George Washington’s Secret to Successful Government
Searching for the perfect president is quickly becoming the main goal of 2016. But as we continue on the elusive quest for an ideal 45th president, perhaps we would benefit from examining the first: George Washington.
While Washington had a number of ideas on what made a nation and its government great, one idea in his writings stands out above all: virtue.
“Make America Great Again” is the slogan of one of today’s presidential frontrunners. But in your opinion, and judging from Washington’s words below, is America too far removed from virtue to have any hope of future greatness?
“[T]here is no truth more thoroughly established than that there exists in the economy and course of nature an indissoluble union between virtue and happiness….” – 1789
“I confess, however, that my opinion of public virtue is so far changed, that I have my doubts whether any system, without the means of coercion in the sovereign, will enforce due obedience to the ordinances of a general government; without which every thing else fails.” – 1787
“’T is substantially true, that virtue or morality is a necessary spring of popular government.—The rule indeed extends with more or less force to every species of Free Government.—Who that is a sincere friend to it can look with indifference upon attempts to shake the foundation of the fabric?” – 1796
“In a word, the history of the war is a history of false hopes and temporary devices, instead of system and economy. It is in vain, however, to look back, nor is it our business to do so. Our case is not desperate, if virtue exists in the people, and there is wisdom among our rulers.” – 1780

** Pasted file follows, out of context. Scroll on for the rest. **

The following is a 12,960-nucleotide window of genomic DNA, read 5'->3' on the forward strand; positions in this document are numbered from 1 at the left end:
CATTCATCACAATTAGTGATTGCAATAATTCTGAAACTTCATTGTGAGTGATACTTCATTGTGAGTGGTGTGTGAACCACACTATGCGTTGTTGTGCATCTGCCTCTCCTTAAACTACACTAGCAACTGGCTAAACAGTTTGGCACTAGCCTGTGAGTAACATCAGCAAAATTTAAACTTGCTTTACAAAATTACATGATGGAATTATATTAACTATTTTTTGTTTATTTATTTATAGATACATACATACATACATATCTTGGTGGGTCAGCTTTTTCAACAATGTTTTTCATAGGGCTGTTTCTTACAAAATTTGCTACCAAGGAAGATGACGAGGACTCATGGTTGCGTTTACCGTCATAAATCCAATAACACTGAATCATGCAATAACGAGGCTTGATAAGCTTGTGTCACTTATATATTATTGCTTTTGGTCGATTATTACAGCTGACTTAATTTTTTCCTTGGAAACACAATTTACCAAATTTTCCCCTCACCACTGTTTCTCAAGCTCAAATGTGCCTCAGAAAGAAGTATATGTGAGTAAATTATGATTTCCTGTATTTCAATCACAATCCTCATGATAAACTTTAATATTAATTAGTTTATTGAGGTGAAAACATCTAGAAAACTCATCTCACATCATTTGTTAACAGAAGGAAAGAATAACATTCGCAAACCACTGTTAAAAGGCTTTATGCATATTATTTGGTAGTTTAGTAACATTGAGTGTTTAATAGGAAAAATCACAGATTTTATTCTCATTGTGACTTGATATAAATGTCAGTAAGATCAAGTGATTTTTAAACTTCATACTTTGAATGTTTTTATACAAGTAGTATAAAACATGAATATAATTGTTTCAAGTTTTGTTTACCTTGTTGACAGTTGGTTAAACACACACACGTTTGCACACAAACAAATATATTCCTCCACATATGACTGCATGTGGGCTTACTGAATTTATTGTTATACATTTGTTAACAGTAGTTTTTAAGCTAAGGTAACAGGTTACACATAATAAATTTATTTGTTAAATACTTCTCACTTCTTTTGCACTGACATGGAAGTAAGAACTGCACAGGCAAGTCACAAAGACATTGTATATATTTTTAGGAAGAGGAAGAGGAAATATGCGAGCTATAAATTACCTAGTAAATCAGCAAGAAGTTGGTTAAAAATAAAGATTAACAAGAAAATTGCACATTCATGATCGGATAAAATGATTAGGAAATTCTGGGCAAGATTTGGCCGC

“The cause of virtue and liberty is confined to no continent or climate. It comprehends, within its capacious limits, the wise and good, however dispersed and separated in space or distance.” – 1775
“Few men are capable of making a continual sacrifice of all views of private interest, or advantage, to the common good. It is in vain to exclaim against the depravity of human nature on this account—the fact is so; the experience of every age and nation has proved it, and we must in a great measure change the constitution of man, before we can make it otherwise.” – 1778
“For there is not, in my estimation, so vile a thing upon earth as a human being who, having once enjoyed liberty, can patiently bear to see it taken from him. I would, and I will die ten thousand deaths, rather than be this thing myself. On these principles, and these only, I first took up arms; but my misfortune, and the true source of all my uneasiness is, that though in good policy, as well as honor, these ought to be the principles of every American, I have long ago discovered they are not. And on this account alone, that I dread our defeat. Our want of skill, our want of ammunition, in short, our want of everything which an army ought to have, are all, no doubt, exceedingly against us; but, they are all nothing to our want of virtue.” – 1776
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Image Credit: PD-US